Testosterone's Special Relationship With Sperm and Fertility
You likely know about the super-powered punch behind testosterone, the sex hormone needed for muscle and hair growth and the development of the reproductive organs. The hormone also contributes to a man's sexual function and is required for sperm production. Low levels of testosterone (also known as low-T) might be responsible for infertility, or the inability to conceive children. Unfortunately, infertility is all too common in the United States, with about 9 percent of men of reproductive age experiencing fertility issues, and male infertility on the rise possibly as a result of environmental factors.
Sperm production, however, is stimulated by hormones other than just testosterone. The level of testosterone in the testicles—where sperm is produced—is often higher than in the blood. Men can have their testosterone levels checked with blood tests. Those diagnosed with low testosterone may have sufficient levels of the hormone for sperm production.
Behind low testosterone
As men age, their testosterone level gradually decreases, with nearly 40 percent of men ages 45 and older experiencing low levels of testosterone. Symptoms of low-T, also known as hypogonadism, include loss of muscle mass, reduced body and facial hair, low sex drive, erectile dysfunction (ED), reduced sperm count and infertility. Some men with low T have symptoms that will improve with testosterone replacement therapy.
What does testosterone replacement therapy do?
The brain makes gonadotropin-releasing hormones (GnRH) that signal the testicles to produce more testosterone, which is essential for a healthy sperm count.
During replacement therapy, testosterone is added into your bloodstream through patches, gels, injections, oral tablets or other methods. As testosterone blood levels increase, symptoms of low-T ease. Studies show that this therapy also improves libido, sexual and physical function, mood and erections while reducing depression and abdominal fat.
However, your brain interprets this rise in testosterone levels as a sign that you now have enough testosterone, and it then stops sending signals to the testicles to produce more. When your testicles do not produce more testosterone, your sperm production declines.
How does testosterone therapy impact fertility?
As counterintuitive as this may sound, by taking extra testosterone, you can shut off your body's ability to make testosterone and sperm. The resulting low sperm count—meaning your semen contains fewer sperm than is typical—makes it more difficult to conceive a child. One of the most common factors behind infertility is low sperm count.
Testosterone therapy lowers the production of the follicle-stimulating hormone (FSH), which is the hormone that drives sperm production. When FSH levels decrease, so does sperm production. Testosterone therapy may also lead to the shrinking of the testes, which can result in infertility.
While testosterone supplements might help with sexual desire, they can lower fertility. In general, stopping the therapy will cause sperm production to return to normal, though regaining fertility could take months. In some cases of long-term use of injectable testosterone, men may experience a permanent loss in sperm production.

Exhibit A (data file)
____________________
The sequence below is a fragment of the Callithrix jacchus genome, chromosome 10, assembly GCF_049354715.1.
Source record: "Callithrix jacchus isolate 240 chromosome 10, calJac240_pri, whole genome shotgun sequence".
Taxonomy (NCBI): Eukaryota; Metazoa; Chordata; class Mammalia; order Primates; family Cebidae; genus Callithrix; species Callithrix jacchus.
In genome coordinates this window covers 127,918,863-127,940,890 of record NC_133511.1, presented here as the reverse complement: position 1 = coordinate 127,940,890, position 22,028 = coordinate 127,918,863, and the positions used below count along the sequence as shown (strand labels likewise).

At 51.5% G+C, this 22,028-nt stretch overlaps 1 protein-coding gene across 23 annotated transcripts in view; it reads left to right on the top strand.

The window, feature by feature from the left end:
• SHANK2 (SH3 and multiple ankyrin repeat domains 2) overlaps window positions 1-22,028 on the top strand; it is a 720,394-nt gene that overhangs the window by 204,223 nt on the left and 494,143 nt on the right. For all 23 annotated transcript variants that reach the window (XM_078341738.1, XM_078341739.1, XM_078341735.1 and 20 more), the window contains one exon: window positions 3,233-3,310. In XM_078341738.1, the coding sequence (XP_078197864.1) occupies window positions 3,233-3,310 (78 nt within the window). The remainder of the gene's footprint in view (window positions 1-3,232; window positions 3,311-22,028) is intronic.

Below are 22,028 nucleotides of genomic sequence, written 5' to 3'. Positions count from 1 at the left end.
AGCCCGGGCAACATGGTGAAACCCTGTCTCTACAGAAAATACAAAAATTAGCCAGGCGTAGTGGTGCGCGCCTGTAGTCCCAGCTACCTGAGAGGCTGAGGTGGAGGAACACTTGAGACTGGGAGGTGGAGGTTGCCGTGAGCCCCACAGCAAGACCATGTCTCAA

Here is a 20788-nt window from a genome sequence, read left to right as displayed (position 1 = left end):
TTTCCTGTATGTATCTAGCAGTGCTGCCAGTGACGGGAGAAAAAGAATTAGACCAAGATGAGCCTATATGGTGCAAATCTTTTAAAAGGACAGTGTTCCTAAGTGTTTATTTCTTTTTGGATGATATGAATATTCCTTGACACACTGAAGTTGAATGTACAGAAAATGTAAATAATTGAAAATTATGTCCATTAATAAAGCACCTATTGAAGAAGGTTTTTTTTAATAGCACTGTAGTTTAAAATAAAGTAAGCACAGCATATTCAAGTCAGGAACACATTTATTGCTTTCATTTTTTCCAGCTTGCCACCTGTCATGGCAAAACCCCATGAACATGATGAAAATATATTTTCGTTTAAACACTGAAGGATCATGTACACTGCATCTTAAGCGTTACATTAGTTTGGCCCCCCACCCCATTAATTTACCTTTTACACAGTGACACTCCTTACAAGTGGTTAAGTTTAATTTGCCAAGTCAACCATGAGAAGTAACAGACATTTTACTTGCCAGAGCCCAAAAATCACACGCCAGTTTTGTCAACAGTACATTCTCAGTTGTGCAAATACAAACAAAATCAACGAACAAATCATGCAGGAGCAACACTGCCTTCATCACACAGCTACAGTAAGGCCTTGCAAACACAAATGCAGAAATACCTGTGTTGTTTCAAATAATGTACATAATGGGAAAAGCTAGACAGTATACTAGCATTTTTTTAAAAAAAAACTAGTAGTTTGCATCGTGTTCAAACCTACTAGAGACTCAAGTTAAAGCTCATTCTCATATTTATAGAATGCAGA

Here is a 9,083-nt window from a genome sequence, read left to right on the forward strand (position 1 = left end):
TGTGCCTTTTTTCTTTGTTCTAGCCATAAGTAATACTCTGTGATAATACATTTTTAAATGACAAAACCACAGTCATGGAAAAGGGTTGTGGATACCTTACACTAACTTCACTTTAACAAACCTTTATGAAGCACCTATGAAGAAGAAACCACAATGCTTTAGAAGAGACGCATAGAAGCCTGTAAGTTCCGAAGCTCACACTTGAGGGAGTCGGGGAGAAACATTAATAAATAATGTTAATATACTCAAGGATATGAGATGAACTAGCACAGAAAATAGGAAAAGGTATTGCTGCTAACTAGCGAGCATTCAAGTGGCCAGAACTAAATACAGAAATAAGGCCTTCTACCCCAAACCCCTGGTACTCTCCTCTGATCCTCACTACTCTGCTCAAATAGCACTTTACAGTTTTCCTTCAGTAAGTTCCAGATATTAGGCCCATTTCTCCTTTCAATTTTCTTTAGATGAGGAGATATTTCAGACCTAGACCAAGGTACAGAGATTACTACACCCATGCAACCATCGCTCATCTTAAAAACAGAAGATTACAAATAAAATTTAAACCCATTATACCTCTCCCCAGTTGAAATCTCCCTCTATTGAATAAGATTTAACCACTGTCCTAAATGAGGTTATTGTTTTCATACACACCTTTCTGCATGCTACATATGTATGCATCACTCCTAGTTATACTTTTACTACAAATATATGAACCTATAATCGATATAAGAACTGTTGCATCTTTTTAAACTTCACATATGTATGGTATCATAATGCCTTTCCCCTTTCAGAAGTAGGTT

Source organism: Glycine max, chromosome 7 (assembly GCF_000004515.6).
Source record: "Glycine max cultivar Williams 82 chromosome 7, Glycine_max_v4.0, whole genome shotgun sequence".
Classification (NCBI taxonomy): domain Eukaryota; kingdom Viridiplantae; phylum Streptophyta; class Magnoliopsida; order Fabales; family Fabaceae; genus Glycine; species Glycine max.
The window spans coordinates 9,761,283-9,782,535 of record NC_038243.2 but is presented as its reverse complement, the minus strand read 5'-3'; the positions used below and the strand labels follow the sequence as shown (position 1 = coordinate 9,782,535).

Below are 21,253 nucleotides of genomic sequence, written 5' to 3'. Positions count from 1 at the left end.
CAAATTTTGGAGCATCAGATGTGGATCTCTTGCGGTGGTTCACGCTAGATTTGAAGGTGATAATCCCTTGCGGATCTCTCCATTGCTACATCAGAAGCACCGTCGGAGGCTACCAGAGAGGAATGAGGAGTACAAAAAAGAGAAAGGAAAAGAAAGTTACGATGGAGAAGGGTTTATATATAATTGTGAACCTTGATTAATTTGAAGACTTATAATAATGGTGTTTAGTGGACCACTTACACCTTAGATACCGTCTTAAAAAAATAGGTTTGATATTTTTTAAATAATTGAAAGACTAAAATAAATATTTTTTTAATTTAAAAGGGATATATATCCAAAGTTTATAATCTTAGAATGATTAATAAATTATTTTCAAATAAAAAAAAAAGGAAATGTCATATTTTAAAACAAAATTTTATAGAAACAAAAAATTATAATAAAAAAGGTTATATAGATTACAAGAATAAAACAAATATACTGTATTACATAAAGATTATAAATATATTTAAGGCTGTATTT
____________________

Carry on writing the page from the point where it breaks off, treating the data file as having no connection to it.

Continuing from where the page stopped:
If you want to take testosterone supplements to increase your libido or energy, talk to your doctor about your options. Guys looking to father children should consider freezing their sperm (also known as sperm banking) so they can fertilize a partner's or a donor's egg when they're ready to start a family. Another option would be to forgo testosterone supplements until you are certain you do not want to have children.
Treatment for low-T and infertility
Before trying testosterone replacement therapy to combat their fertility issues, men should first attempt lifestyle changes. Modifications that help improve testosterone levels include quitting smoking, losing weight, exercising, eating a nutritious diet and consistently clocking at least seven hours of sleep a night. Cutting back on drinking can also help, as alcohol consumption reduces testosterone levels and can lead to reduced sperm production. Certain medications, such as clomiphene citrate and letrozole, can help you raise testosterone levels, as well.
Everyone needs testosterone, though the "right" amount of the hormone isn't so clear. Your doctor can check your testosterone levels with a simple blood test, but as your hormone levels fluctuate throughout the day, you might need several tests. More research is needed to fully understand testosterone and how to interpret the test results.
As infertility is quite common, remember that you are not alone. Focus on improving your overall health. Although there is no certain fix, if low testosterone levels or a poor diet are contributing to your infertility, lifestyle modifications are a good start as you and your doctor chart a course toward improved reproductive health.
And if you don't have a regular physician, now is the time to find one. Giddy telehealth takes the difficulty out of such a search, providing access to hundreds of healthcare professionals who offer video visits as a regular part of their practices. It is an easy-to-use online portal whose physicians, therapists and others have expertise across the full scope of medical care. Many have same-day appointments.